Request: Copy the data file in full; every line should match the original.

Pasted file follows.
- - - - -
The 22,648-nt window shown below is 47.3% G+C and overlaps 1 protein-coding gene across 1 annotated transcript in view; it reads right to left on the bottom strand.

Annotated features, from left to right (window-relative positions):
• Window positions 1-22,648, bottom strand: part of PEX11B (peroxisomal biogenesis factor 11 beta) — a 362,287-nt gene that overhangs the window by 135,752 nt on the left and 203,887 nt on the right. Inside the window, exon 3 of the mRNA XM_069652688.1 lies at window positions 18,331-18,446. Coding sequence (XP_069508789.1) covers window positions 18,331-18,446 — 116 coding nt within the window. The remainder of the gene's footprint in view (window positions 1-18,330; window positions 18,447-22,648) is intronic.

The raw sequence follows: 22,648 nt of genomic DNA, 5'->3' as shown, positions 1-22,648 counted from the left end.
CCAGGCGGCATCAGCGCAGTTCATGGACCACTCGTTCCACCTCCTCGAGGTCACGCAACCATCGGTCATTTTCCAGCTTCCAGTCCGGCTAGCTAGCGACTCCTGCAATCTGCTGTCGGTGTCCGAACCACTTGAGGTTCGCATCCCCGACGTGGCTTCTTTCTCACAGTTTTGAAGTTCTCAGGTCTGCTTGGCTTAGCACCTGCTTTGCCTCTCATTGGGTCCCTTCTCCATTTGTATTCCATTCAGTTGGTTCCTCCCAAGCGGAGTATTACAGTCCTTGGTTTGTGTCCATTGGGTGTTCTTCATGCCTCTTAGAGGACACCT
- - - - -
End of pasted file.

The 22,648-nt window shown below is 47.3% G+C and overlaps 1 protein-coding gene across 1 annotated transcript in view; it reads right to left on the bottom strand.

Annotated features, from left to right (window-relative positions):
• Window positions 1-22,648, bottom strand: part of PEX11B (peroxisomal biogenesis factor 11 beta) — a 362,287-nt gene that overhangs the window by 135,752 nt on the left and 203,887 nt on the right. Inside the window, exon 3 of the mRNA XM_069652688.1 lies at window positions 18,331-18,446. Coding sequence (XP_069508789.1) covers window positions 18,331-18,446 — 116 coding nt within the window. The remainder of the gene's footprint in view (window positions 1-18,330; window positions 18,447-22,648) is intronic.

The raw sequence follows: 22,648 nt of genomic DNA, 5'->3' as shown, positions 1-22,648 counted from the left end.
CCAGGCGGCATCAGCGCAGTTCATGGACCACTCGTTCCACCTCCTCGAGGTCACGCAACCATCGGTCATTTTCCAGCTTCCAGTCCGGCTAGCTAGCGACTCCTGCAATCTGCTGTCGGTGTCCGAACCACTTGAGGTTCGCATCCCCGACGTGGCTTCTTTCTCACAGTTTTGAAGTTCTCAGGTCTGCTTGGCTTAGCACCTGCTTTGCCTCTCATTGGGTCCCTTCTCCATTTGTATTCCATTCAGTTGGTTCCTCCCAAGCGGAGTATTACAGTCCTTGGTTTGTGTCCATTGGGTGTTCTTCATGCCTCTTAGAGGACACCT